The second and more powerful technique to minimise a pain response is by first acupuncturing specific points which are known to minimise pain signals reaching the brain and others that will put the patient into a relaxed meditative state. This is no different to the same procedures used in China and now used in the USA for pain control in surgery.
A healthy, normal muscle has very limited ability to even realise a needle has penetrated it and in this situation a patient is unlikely to be aware at all. At times muscles will go into severe spasm and fail to respond to normal expand and contract commands from the brain. A very common example is low back pain and sciatica.
If you feel that acupuncture or GunnIMS could help you then please call us on 01889 881488 to book now.
Our staff capabilities are at the highest standard available in the UK.
Arthritis (also referred to as inflammatory joint pain) CAN be prevented with a few simple changes to your lifestyle. Information on what food you should eat and exercises you should do to help prevent getting the worst arthritis symptoms and if you do suffer from arthritis, what treatments are available.
We march into joint problems with innocent ignorance. A poor diet full of processed sugar, excess fat, caffeine and alcohol, leads to obesity, compounded by poor posture and footwear. On these dark winter days, we rarely get the correct amount of exercise to protect our joints, putting our bodies through repeated stresses and strains with weak muscles. On top of this, it is difficult to keep a positive mindset with such negative world news.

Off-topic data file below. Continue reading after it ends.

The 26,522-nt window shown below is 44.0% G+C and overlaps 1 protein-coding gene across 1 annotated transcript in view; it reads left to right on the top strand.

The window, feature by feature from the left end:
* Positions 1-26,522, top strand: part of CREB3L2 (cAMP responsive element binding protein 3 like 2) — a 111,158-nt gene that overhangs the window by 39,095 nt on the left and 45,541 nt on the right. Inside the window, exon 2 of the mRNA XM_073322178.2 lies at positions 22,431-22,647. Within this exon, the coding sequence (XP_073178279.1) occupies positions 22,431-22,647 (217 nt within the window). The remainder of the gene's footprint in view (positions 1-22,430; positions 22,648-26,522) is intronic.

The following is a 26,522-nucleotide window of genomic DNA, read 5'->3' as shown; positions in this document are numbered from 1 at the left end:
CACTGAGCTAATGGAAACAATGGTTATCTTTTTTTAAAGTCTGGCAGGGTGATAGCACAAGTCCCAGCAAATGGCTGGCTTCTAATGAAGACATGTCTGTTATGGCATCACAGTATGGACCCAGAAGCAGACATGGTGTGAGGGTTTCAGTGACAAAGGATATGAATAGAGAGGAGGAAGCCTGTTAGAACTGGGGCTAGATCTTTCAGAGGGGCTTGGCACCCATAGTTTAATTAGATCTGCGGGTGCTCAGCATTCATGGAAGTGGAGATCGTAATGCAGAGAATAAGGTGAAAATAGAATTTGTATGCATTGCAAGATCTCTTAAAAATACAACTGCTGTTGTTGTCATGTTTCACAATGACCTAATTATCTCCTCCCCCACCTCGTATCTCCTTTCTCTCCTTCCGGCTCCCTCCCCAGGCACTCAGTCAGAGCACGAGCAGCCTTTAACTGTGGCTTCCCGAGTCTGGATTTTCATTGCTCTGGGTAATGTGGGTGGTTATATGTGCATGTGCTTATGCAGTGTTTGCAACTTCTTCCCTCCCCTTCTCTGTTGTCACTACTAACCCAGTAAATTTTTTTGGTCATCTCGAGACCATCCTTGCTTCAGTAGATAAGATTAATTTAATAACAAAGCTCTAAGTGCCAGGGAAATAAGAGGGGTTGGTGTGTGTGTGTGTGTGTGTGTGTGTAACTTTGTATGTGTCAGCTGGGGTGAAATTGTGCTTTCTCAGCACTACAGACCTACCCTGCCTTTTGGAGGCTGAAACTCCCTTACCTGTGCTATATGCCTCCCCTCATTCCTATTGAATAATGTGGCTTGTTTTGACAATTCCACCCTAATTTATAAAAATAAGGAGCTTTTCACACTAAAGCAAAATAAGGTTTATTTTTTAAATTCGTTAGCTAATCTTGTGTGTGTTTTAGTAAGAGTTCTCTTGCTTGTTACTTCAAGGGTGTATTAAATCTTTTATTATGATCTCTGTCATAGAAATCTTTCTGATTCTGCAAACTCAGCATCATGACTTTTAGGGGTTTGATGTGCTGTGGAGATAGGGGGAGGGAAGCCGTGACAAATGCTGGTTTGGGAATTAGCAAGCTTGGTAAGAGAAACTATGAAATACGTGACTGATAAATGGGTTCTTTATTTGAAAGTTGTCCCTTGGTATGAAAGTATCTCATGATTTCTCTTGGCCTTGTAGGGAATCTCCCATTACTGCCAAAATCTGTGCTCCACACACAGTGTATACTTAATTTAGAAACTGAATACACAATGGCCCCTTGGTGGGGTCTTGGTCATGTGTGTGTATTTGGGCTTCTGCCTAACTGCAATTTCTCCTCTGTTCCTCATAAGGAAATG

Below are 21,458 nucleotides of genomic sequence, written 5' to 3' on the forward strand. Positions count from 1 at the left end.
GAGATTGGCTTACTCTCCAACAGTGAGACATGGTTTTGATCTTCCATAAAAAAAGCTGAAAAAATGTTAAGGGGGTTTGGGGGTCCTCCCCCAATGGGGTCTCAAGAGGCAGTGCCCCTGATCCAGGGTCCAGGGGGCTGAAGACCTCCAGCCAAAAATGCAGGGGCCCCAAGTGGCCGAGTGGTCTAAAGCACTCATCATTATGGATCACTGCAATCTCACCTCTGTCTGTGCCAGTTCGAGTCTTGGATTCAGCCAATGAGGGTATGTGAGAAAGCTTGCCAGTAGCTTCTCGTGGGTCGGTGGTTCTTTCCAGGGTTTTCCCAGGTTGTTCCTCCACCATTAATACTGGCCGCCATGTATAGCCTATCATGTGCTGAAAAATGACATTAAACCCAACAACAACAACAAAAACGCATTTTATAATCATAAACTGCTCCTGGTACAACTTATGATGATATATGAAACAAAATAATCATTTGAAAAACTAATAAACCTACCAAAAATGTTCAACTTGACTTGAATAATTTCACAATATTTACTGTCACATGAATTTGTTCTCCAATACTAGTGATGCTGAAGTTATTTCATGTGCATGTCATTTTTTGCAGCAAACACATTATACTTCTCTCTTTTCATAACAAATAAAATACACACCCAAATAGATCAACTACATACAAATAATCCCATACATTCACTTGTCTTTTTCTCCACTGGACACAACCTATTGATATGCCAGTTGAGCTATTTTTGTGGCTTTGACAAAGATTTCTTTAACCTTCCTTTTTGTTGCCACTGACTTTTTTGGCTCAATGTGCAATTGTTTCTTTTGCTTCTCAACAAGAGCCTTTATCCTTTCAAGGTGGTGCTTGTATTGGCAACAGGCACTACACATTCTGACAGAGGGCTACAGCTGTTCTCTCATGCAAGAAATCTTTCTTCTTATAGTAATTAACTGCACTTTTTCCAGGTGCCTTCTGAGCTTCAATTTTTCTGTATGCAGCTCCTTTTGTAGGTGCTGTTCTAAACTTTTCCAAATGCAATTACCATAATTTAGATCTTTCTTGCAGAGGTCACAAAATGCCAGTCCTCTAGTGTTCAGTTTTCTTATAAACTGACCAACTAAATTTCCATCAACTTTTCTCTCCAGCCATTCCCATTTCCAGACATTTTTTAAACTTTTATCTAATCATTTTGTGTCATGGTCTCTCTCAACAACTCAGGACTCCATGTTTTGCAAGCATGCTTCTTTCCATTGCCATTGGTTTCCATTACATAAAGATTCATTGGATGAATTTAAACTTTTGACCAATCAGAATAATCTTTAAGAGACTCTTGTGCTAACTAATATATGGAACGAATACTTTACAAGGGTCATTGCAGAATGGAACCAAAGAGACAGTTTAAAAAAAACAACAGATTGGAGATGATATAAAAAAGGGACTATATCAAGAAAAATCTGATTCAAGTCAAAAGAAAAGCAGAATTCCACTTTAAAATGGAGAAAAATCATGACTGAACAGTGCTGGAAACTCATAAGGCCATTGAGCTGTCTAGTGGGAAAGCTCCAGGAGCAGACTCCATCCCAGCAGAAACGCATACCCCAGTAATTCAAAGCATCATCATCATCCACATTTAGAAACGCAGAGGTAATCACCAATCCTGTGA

No wonder arthritis creeps in.
My patients often ask if they have arthritis and what type. They often think that fibromyalgia is a form of arthritis.
Broadly speaking there are two kinds; osteo (OA) and rheumatoid (RA). An examination by your physiotherapist or GP with xrays and bloods should determine which it is.
OA, the most common type, is wear and tear in the smooth cartilage protecting the bones in joints, which eventually leads to bone erosion, bone spurs and unsightly bony end thickening. The joint juice, the synovial fluid, swells and becomes inflamed and sticky. The attacked bone haemorrages precious calcium. By 50 years old 8 out of 10 of us have OA and by 60, 9 out of 10. Left untreated, OA can have a massive negative impact on quality of life and eventually need surgery. When bone is very fragile, it becomes osteoporotic and breaks easily. By the age of 70, 1 in 3 ladies suffer this.